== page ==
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He or she is NOT "[Your] Liege" unless you have a feudal relationship.
Yeah, that only applies to your boss.
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Old 03-18-2010, 01:52 PM
aceplace57 aceplace57 is online now
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I thought it was Dumbo because of the ears.

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Given his propensity for pushing quack medical remedies (such as homeopathy and coffee enemas), it is considered correct to address Prince Charles as "Dumbass".
  #17  
Old 03-18-2010, 01:53 PM
Alessan Alessan is online now
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Originally Posted by Max Torque View Post
I remember a short list of styles of proper address for various members of the nobility from an old D&D book; above a king and queen, of course, would be an emperor or empress, for whom the proper address given was, "Your Imperial Majesty." Can't remember most of the others, but the list went from "baron" through other levels such as "duke" and "viceroy" all the way up to "emperor".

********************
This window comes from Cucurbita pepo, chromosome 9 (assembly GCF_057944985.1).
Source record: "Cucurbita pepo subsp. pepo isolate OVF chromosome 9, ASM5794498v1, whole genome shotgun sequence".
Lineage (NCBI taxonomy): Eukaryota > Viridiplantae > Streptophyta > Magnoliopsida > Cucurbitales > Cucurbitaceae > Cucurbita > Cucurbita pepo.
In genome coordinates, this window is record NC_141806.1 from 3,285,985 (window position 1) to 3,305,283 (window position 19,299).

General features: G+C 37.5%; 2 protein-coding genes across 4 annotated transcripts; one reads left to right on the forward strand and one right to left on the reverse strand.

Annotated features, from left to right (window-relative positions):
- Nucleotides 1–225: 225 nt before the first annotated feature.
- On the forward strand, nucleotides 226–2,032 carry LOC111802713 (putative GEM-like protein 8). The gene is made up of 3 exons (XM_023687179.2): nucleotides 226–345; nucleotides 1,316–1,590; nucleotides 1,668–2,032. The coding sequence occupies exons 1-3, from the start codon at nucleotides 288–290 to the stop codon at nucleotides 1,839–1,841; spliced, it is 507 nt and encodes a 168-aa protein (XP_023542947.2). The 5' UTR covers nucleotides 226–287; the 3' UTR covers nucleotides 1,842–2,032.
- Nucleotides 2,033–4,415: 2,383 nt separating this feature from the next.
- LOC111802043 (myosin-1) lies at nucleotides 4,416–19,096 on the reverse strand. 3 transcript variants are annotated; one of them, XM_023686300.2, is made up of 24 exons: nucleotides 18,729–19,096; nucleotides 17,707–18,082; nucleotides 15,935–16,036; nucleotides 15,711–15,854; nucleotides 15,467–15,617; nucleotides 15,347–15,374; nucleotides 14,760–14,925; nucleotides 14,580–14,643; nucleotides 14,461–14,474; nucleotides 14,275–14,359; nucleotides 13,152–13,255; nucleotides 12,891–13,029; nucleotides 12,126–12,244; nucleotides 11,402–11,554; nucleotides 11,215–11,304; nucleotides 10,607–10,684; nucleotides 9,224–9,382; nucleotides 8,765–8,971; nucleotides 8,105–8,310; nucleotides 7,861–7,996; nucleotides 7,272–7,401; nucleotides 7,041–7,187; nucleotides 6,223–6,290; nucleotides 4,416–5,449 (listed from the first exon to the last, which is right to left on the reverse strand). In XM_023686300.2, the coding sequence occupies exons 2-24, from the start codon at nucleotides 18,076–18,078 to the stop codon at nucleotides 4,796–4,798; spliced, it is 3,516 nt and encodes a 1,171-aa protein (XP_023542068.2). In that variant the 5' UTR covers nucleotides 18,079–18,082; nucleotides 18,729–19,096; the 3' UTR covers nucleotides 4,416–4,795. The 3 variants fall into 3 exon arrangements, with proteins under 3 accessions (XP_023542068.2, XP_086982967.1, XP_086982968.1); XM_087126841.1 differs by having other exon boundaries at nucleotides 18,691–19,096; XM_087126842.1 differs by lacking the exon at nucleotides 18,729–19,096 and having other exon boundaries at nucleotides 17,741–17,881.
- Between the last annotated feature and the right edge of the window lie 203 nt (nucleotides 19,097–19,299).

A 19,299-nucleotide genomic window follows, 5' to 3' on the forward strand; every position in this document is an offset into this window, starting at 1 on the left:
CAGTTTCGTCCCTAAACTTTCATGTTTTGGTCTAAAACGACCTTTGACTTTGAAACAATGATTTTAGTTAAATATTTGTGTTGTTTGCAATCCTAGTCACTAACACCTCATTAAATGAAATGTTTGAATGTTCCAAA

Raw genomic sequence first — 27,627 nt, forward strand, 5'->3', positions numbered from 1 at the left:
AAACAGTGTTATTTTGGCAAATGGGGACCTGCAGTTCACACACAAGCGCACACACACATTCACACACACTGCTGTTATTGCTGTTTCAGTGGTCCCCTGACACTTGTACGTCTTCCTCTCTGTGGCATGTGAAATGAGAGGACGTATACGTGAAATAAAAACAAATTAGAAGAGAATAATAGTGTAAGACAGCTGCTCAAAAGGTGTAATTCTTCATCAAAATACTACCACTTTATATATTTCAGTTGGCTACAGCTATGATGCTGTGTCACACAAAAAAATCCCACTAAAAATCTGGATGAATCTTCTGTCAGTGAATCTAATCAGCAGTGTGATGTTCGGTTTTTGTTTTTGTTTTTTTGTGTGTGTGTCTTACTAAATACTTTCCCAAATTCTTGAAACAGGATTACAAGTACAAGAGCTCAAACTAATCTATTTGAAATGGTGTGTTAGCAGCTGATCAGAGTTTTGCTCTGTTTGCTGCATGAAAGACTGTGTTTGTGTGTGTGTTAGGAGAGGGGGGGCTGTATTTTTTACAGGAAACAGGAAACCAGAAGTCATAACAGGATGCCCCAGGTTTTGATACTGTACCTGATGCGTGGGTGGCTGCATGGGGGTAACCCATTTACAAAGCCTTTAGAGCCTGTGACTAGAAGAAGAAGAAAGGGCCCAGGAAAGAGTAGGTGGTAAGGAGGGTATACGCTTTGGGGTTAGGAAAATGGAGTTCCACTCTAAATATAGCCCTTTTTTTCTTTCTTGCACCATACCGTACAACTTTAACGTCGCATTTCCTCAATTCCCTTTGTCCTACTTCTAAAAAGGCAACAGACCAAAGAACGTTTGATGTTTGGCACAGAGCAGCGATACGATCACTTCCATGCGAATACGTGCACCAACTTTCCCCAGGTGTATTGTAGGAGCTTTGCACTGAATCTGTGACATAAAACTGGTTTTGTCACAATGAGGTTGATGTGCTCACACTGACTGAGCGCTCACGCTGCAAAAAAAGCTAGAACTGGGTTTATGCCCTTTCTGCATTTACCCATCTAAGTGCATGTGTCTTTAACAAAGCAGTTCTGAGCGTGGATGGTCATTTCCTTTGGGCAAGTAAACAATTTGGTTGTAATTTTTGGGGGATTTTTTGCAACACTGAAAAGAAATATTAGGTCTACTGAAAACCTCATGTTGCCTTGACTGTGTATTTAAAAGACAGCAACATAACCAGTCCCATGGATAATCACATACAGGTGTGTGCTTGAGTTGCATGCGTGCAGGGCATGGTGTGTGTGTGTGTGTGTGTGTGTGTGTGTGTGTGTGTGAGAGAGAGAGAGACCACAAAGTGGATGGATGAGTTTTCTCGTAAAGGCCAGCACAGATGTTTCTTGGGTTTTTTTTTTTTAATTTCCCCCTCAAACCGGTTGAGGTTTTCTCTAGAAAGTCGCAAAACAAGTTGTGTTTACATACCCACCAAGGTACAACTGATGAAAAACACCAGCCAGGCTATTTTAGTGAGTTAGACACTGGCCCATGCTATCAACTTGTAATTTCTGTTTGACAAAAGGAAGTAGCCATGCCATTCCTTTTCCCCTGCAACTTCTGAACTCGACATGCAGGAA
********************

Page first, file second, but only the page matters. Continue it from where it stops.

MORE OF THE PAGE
Hey, I remember that list! I think it was in the Companion Set.

All I remember from it is that while a duke was "your grace", an archduke was "your highness", for some reason.

Last edited by Alessan; 03-18-2010 at 01:54 PM.
  #18  
Old 03-18-2010, 01:59 PM
Mk VII Mk VII is offline
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I guess the family title remains even if they are shoveling manure for a living?
The last-before-the-current Lord Nelson was a police sergeant.

Another peer who inherited a title in later life was an Australian cattle farmer.

The writer and humourist Patrick Campbell was Lord Glenarvy, though he never used the title.

Conservative MP Michael Ancram is the Marquis of Lothian, although you would never guess it from his website.
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Old 03-18-2010, 02:12 PM
Gary Robson Gary Robson is offline